Morcellator dangers highlight risk of FDA fast-track process

The emergence of the serious risks posed by power morcellators came only after thousands of such procedures were performed on patients nationwide. This fact has reignited earlier criticisms of the FDA’s 501(k) Clearance Process (“fast-track”) through which these devices received market approval. This process permits device makers to introduce products to the market without the need for intensive clinical trials, provided they are “substantial equivalents” of devices that have already received approval. Critics have suggested that this process amounts to an approval loophole that allowed an extremely serious risk to go undetected for far too long.

Advocates have continued to call for an end to the 501(k) program, arguing that it places corporate interests above public safety. However, no official action in this direction has been taken thus far, and none appears to be on the horizon.

Lawmakers call for additional FDA action

Senators Kirsten Gillibrand and Charles Schumer recently called upon the FDA to initiate a comprehensive recall of power morcellators, citing the voluntary Ethicon recall in support of their assertion that quick action is needed. Specifically, the lawmakers have asked that all remaining manufacturers launch uterine fibroid morcellator recalls, including:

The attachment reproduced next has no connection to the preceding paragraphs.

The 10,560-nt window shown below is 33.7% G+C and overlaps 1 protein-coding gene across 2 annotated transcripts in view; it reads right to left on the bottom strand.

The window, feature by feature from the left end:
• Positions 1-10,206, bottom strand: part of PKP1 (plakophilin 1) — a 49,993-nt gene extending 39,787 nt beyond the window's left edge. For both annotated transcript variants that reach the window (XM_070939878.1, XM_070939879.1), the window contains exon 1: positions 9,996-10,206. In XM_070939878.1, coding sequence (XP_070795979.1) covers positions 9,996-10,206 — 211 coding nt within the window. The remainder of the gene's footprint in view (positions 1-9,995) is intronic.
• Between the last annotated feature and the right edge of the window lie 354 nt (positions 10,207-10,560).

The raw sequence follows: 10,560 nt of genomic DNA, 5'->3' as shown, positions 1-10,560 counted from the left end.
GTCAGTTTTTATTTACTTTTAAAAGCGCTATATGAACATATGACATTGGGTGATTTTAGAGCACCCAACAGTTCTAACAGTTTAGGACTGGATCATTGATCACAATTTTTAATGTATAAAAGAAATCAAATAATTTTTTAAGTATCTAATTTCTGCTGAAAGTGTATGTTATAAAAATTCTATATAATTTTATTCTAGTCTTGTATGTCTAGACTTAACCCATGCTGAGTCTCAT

• Olympus Corp.
  • Karl Storz
  • LiNA Medical
  • Richard Wolf
  • Smith & Nephew
  • Interlace Medical

Thus far, however, none of these device makers have announced an intention to initiate a recall of the power morcellators they produce.

The FDA itself has also been reluctant to ban power morcellators from the market, instead placing several proposed safeguards under consideration. The agency has been debating whether to require the use of enhanced consent forms which would be signed by patients signaling their awareness of the risk of cancer spread, the possible requirement that a bag be attached to morcellator devices to prevent the spread of malignant tissue and whether to mandate more sophisticated testing for uterine cancers prior to surgery involving these devices.

Power morcellator lawsuits begin to gain steam

Several lawsuits have already been filed by morcellator lawyers on behalf of women who underwent power morcellation myomectomy or hysterectomy procedures and subsequently received diagnoses of aggressive uterine cancer. The plaintiffs in these cases argue that power morcellators are unreasonably dangerous, defectively designed and marketed and posed risks of which they were not sufficiently warned. They further allege that if the device makers had properly disseminated information about known risks to physicians and patients alike, they could have prevented the spread of cancer in their bodies by choosing one of the several available treatment alternatives.

While the eventual size and scope of morcellator litigation remains to be seen, considering that roughly 50,000 procedures are performed annually with devices of this type, the number of morcellator lawsuits filed by victims is likely to grow exponentially in the coming months and years.

  1. The Washington Post, FDA warns against procedure to remove uterine fibroids; says it could spread hidden cancer, 

  2. American Cancer Society, FDA Warns of Cancer Risk in a Type of Uterine Fibroid Surgery, 

  3. National Institutes of Health, Surgical Treatments for Fibroids, 

  4. U.S. Food and Drug Administration, Safety Communication - Laparoscopic Uterine Power Morcellation in Hysterectomy and Myomectomy,